Bainite is a eutectoid decomposition that is a mixture of ferrite and cementite. Martensite, the hardest constituent, forms during severe quenches from supersaturated austenite by a shear transformation. Its hardness increases monotonically with carbon content up to about 0.7 wt%. If these unstable metastable products are subsequently heated to a moderately elevated temperature, they decompose to more stable distributions of ferrite and carbide. The reheating process is sometimes known as tempering or annealing.
The transformation of an ambient temperature structure like ferrite-pearlite or tempered martensite to the elevated-temperature structure of austenite or austenite-carbide is also of importance in the heat treatment of steel.
One can conveniently describe what is happening during transformation with transformation diagrams. Four different types of such diagrams can be distinguished. These include:
- Isothermal transformation diagrams describing the formation of austenite, which will be referred to as ITh diagrams
- Isothermal transformation (IT) diagrams, also referred to as time-temperature-transformation (TTT) diagrams, describing the decomposition of austenite
- Continuous heating transformation (CRT) diagrams
- Continuous cooling transformation (CCT) diagrams
Isothermal Transformation Diagrams
This type of diagram shows what happens when a steel is held at a constant temperature for a prolonged period. The development of the microstructure with time can be followed by holding small specimens in a lead or salt bath and quenching them one at a time after increasing holding times and measuring the amount of phases formed in the microstructure with the aid of a microscope.
ITh Diagrams (Formation of Austenite). During the formation of austenite from an original microstructure of ferrite and pearlite or tempered martensite, the volume decreases with the formation of the dense austenite phase. From the elongation curves, the start and finish times for austenite formation, usually defined as 1% and 99% transformation, respectively, can be derived.
IT Diagrams (Decomposition of Austenite). The procedure starts at a high temperature, normally in the austenitic range after holding there long enough to obtain homogeneous austenite without undissolved carbides, followed by rapid cooling to the desired hold temperature. The cooling was started from 850°C (1560°F). The A1 and A3 temperatures are indicated as well as the hardness. Above A3 no transformation can occur. Between A1 and A3 only ferrite can form from austenite.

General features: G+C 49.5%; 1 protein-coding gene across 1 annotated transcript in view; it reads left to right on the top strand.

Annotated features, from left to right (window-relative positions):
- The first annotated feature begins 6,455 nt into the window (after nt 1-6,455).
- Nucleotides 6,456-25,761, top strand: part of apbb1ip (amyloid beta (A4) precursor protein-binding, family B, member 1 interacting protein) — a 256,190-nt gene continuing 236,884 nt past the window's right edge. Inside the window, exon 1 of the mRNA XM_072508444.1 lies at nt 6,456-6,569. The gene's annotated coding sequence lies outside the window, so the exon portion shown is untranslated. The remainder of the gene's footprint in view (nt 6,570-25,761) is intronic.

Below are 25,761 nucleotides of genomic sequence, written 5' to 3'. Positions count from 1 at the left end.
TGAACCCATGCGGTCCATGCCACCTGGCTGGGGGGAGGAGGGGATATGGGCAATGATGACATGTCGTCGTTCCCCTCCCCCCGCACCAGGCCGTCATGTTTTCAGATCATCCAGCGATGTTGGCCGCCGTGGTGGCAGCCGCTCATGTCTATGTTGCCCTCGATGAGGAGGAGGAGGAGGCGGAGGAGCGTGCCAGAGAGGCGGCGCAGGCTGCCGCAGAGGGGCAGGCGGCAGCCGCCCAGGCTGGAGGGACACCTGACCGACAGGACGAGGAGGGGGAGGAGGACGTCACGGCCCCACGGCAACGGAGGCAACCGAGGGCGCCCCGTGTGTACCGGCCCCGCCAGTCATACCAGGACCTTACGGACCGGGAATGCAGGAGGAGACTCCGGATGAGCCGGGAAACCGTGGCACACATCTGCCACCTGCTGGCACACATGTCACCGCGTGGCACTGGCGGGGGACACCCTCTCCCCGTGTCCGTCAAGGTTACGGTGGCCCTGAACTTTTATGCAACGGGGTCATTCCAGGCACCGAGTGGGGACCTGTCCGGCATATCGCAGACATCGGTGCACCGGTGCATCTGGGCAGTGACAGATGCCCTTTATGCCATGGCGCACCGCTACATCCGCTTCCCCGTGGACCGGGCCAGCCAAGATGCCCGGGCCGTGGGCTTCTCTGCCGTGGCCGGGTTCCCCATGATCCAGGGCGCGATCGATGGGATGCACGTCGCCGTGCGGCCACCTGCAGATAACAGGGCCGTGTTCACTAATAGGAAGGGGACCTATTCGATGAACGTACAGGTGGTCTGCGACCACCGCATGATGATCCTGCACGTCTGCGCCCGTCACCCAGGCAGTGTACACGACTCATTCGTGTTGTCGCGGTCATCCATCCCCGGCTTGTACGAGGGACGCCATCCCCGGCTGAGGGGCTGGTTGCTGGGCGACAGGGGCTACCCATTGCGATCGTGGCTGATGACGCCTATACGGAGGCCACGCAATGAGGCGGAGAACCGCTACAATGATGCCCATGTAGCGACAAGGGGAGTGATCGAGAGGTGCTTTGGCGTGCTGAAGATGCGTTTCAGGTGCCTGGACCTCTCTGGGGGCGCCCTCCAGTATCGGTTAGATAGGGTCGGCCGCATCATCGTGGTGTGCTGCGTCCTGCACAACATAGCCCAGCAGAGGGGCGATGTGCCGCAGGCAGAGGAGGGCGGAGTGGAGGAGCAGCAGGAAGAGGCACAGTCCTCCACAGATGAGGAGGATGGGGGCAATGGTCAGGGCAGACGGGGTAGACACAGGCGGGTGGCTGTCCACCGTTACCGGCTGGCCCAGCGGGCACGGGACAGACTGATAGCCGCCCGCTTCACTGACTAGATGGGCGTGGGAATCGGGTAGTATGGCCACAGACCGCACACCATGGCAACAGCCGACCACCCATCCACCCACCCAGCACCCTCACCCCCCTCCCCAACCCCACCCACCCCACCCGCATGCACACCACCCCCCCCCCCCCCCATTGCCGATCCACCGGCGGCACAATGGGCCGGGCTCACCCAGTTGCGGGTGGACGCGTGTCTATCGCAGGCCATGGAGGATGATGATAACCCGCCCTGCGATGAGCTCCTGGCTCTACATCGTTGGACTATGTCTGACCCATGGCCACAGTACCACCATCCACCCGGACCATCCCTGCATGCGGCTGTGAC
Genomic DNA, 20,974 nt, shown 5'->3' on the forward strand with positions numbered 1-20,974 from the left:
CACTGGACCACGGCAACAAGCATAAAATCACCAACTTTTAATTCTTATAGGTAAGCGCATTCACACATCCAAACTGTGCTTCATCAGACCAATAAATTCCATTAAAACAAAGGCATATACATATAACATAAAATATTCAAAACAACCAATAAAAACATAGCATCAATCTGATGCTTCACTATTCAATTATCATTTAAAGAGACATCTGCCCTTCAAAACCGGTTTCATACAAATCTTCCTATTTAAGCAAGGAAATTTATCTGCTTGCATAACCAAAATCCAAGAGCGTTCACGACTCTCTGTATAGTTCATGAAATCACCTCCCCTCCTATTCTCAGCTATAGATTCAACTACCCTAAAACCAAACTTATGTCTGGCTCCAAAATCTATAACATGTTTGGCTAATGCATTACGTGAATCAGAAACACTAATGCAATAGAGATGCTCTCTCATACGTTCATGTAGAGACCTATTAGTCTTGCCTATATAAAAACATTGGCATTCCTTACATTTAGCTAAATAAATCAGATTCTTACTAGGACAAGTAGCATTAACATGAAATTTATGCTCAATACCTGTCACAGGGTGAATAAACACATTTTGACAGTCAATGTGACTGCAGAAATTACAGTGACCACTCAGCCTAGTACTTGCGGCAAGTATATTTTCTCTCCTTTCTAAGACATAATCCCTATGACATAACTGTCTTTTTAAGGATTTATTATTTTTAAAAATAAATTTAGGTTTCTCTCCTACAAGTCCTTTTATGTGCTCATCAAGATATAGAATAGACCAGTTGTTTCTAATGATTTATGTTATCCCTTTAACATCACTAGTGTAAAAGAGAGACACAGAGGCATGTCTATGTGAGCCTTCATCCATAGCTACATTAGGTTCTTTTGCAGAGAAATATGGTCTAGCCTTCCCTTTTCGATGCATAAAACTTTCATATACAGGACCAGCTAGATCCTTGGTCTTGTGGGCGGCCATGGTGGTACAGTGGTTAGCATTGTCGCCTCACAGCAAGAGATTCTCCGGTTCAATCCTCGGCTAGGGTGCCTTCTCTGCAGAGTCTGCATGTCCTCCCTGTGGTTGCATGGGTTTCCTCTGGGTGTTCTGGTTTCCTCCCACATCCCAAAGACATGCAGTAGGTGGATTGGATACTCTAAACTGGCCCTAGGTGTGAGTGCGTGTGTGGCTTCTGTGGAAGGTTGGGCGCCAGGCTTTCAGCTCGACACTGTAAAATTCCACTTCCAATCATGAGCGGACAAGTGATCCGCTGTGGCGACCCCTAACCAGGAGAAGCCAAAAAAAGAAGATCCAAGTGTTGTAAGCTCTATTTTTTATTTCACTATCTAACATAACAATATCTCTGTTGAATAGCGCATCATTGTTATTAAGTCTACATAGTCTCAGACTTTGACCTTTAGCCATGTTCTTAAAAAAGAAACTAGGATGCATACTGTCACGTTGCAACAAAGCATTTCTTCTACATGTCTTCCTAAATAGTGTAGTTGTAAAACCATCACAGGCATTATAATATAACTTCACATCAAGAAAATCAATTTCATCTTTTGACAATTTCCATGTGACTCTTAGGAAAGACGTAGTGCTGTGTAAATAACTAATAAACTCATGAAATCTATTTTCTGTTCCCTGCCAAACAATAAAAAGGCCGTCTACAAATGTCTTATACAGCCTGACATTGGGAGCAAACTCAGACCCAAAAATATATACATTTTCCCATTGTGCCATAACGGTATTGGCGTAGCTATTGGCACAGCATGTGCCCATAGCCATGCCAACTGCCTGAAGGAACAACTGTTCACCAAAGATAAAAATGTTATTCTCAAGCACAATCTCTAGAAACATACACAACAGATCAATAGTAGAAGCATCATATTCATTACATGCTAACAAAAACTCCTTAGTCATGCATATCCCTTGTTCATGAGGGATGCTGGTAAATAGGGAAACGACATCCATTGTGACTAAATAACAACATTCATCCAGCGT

In practical heat treatment situations, a constant temperature is not required, but rather a continuous changing temperature during either cooling or heating. Therefore, more directly applicable information is obtained if the diagram is constructed from dilatometric data using a continuously increasing or decreasing temperature.
Like the ITh diagrams, the CRT diagrams are useful in predicting the effect of short-time austenitization that occurs in induction and laser hardening. One typical question is how high the maximum surface temperature should be in order to achieve complete austenitization for a given heating rate. To high a temperature may cause unwanted austenite grain growth, which produces a more-brittle martensitic microstructure.
As for heating diagrams, it is important to clearly state what type of cooling curve the transformation diagram was derived from.
Use of a constant cooling rate is very common in experimental practice. However, this regime rarely occurs in a practical situation. One can also find curves for so-called natural cooling rates according to Newton’s law of cooling. These curves simulate the behavior in the interior of a large part such as the cooling rate of a Jominy bar at some distance from the quenched end.
Close to the surface the characteristics of the cooling rare can be very complex. Each CCT diagram contains a family of curves representing the cooling rates at different depths of a cylinder with a 300 mm (12 in.) diameter. The slowest cooling rate represents the center of the cylinder. The more severe the cooling medium, the longer the times to which the C-shaped curves are shifted. The M, temperature is unaffected.
Fig. 2: CCT (a) and TTT (b) diagrams
It should be noted, however, that transformation diagrams can not be used to predict the response to thermal histories that are very much different from the ones used to construct the diagrams. For instance, first cooling rapidly to slightly above Ms and then reheating to a higher temperature will give more rapid transformation than shown in the IT diagram because nucleation is greatly accelerated during the introductory quench. It should also be remembered that the transformation diagrams are sensitive to the exact alloying content within me allowable composition range.